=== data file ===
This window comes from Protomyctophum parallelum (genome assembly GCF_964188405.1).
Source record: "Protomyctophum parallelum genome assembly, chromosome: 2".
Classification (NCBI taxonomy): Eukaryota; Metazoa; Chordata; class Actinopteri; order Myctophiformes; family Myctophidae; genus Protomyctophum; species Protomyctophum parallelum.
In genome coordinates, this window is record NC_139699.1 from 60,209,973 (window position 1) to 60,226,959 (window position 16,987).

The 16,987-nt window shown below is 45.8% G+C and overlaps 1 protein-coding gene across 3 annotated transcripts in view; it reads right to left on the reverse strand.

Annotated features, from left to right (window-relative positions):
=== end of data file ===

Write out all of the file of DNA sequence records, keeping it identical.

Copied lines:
This window comes from Protomyctophum parallelum (genome assembly GCF_964188405.1).
Source record: "Protomyctophum parallelum genome assembly, chromosome: 2".
Classification (NCBI taxonomy): Eukaryota; Metazoa; Chordata; class Actinopteri; order Myctophiformes; family Myctophidae; genus Protomyctophum; species Protomyctophum parallelum.
In genome coordinates, this window is record NC_139699.1 from 60,209,973 (window position 1) to 60,226,959 (window position 16,987).

The 16,987-nt window shown below is 45.8% G+C and overlaps 1 protein-coding gene across 3 annotated transcripts in view; it reads right to left on the reverse strand.

Annotated features, from left to right (window-relative positions):